Does this sound like the poor church, which is more than1700 times larger (in population) than the city of San Francisco, is being persecuted? It certainly gives the impression that the Church, which does have protections under the First Amendment, really is concerned about what a few Supervisors think, even if those Supervisors are powerless to do much about it, other than exercise their Free Speech rights in denouncing the Church’s arguably hypocritical position. Don’t forget: the suit was brought by the church and the TMLC specifically to enjoin the city from”criticizing and attacking religion and religious beliefs”. What are they afraid of? But there’s more (no pun intended)!
Thompson remarked, “The policy of San Francisco is one of totalitarian intolerance of Christians of all denominations who oppose homosexual conduct. My concern is that if the judge’s ruling is allowed to stand, it will further embolden the San Francisco Board in its anti-Christian attacks.”
Yep, they do sound put upon, don’t they?
But then the zinger:
Robert Muise, the Thomas More Law Center attorney handling this matter, observed, “Our constitution plainly forbids hostility toward any religion, including the Catholic faith. In total disregard for the Constitution, homosexual activists in positions of authority in San Francisco have abused their authority as government officials and misused the instruments of government to attack the Catholic Church. Their egregious abuse of power now has the backing of a federal judge.”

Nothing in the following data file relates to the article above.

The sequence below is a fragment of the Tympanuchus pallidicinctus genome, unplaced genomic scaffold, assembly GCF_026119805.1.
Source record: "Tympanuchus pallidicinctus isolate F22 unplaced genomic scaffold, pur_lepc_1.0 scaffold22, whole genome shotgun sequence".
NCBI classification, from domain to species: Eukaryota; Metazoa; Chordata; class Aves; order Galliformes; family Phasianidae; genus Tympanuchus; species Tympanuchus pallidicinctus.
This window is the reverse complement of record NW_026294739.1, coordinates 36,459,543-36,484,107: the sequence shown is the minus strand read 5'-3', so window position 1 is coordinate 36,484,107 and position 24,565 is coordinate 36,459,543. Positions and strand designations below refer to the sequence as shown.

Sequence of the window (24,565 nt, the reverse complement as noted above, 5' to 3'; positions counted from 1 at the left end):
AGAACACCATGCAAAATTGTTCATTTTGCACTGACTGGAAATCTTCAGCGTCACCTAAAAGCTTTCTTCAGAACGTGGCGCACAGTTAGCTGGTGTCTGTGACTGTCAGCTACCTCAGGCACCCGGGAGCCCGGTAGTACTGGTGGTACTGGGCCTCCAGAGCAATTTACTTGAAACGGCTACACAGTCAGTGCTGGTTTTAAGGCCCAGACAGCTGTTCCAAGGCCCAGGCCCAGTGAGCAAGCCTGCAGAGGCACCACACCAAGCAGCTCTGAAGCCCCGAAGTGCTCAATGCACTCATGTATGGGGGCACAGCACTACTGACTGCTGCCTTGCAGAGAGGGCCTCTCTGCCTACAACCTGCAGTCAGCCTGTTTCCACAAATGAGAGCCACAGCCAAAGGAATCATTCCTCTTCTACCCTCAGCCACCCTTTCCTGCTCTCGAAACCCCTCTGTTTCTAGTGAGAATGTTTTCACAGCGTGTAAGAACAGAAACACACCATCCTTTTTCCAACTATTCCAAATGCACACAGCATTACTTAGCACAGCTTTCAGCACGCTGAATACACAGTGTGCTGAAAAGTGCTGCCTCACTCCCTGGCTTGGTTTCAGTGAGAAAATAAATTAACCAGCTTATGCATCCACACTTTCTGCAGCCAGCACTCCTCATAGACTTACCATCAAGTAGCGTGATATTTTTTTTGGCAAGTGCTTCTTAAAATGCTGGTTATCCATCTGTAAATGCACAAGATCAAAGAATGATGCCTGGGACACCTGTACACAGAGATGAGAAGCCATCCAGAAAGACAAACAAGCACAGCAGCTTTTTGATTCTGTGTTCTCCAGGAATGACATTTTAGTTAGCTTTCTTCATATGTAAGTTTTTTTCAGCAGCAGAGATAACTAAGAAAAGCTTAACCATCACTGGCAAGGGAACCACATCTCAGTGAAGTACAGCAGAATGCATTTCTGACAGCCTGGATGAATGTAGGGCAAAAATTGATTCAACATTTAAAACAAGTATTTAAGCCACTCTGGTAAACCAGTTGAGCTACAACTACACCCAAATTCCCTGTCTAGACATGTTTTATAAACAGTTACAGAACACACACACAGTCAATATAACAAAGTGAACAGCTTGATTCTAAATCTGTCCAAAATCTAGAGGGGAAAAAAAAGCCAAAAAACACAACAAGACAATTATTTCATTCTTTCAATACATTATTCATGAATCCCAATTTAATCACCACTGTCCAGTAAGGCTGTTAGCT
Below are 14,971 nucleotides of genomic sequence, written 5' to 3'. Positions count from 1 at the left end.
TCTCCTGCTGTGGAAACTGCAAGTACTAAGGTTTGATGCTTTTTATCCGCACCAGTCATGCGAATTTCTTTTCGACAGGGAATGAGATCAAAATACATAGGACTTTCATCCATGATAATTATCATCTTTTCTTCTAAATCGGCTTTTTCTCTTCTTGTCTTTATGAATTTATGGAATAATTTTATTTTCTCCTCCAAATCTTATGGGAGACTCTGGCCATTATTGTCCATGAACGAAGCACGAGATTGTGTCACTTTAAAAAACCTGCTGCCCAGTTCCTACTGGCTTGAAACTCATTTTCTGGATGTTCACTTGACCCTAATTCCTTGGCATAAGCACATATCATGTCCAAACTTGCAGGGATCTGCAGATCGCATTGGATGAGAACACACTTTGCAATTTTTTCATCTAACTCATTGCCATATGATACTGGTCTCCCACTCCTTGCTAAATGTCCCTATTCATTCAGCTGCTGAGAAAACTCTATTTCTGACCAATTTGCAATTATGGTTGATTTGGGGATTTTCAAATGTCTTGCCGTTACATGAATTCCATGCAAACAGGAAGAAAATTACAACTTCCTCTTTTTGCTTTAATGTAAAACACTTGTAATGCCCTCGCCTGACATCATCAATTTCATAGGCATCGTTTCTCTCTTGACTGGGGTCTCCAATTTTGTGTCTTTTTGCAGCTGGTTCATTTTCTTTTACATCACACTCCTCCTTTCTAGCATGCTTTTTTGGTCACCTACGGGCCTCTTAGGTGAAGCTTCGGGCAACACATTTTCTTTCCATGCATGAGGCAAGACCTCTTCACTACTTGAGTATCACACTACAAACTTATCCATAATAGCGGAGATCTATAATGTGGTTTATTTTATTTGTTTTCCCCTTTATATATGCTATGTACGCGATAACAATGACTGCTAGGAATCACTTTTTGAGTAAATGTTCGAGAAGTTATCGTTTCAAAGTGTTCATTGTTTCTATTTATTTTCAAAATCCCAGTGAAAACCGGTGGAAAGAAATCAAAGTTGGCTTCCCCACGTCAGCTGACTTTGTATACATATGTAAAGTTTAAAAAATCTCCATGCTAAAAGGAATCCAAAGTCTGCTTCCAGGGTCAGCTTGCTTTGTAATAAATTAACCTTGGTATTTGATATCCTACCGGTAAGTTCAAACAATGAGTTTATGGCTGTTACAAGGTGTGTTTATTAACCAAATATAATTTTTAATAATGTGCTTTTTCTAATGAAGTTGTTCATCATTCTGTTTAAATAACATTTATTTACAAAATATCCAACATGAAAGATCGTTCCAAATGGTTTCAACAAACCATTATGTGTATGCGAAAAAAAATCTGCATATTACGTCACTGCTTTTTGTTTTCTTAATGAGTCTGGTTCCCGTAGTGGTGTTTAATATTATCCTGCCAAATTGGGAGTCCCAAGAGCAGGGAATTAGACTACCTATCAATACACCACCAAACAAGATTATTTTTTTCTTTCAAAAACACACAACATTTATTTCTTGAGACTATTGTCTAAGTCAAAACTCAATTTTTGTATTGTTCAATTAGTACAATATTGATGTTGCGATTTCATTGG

The Constitution forbids hostility toward any religion? Hmmm. Where does it say that? The government is not allowed to favor religion over non-religion, or vice versa, nor is it allowed to favor one religion over another, but there are many official policies of the government that one religion or another doesn’t particularly care for. Abortion for example, is protected (at least for the time being) by the Constitution, and hence by the police power of the state, but I can count as many religions as I have toes and fingers, and then some, that find that reprehensible, and an insult to their particular dogma. Hostility toward religion is not the same thing as establishing a religion. Hell, the mere fact that the US is a secular country, with a First Amendment, could be deemed hostile to religion, according to preachers in some pulpits.
But I like this Judge:
When Mr. Muise explained to the judge that the constitution is a restriction on government because the government has the power of the law to coerce behavior, the judge responded coldly, ‘You saying, the power to condemn someone to Hell isn’t more important to some people than being condemned by the state to have to pay a fine or go to jail?’ Mr. Muise, who was stunned by this comment, responded by explaining that the Church doesn’t condemn anyone to Hell, only God has that authority. To which the judge wryly stated, ‘I’m glad to hear that.’”
Can’t you just feel the hostility?
Unfortunately, if it makes it past the 9th Circuit Court of Appeals, and the Supreme Court gets the case, I don’t hold out much hope for her opinion being upheld.